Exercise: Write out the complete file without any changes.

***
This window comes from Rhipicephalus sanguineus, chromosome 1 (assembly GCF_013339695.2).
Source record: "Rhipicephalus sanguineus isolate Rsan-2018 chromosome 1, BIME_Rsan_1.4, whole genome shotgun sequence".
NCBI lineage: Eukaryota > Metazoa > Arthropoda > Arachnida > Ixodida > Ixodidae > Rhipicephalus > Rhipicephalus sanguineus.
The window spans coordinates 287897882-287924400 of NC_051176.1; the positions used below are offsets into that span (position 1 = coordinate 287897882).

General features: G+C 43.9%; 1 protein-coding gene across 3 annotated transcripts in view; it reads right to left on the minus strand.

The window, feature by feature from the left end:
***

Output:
This window comes from Rhipicephalus sanguineus, chromosome 1 (assembly GCF_013339695.2).
Source record: "Rhipicephalus sanguineus isolate Rsan-2018 chromosome 1, BIME_Rsan_1.4, whole genome shotgun sequence".
NCBI lineage: Eukaryota > Metazoa > Arthropoda > Arachnida > Ixodida > Ixodidae > Rhipicephalus > Rhipicephalus sanguineus.
The window spans coordinates 287897882-287924400 of NC_051176.1; the positions used below are offsets into that span (position 1 = coordinate 287897882).

General features: G+C 43.9%; 1 protein-coding gene across 3 annotated transcripts in view; it reads right to left on the minus strand.

The window, feature by feature from the left end: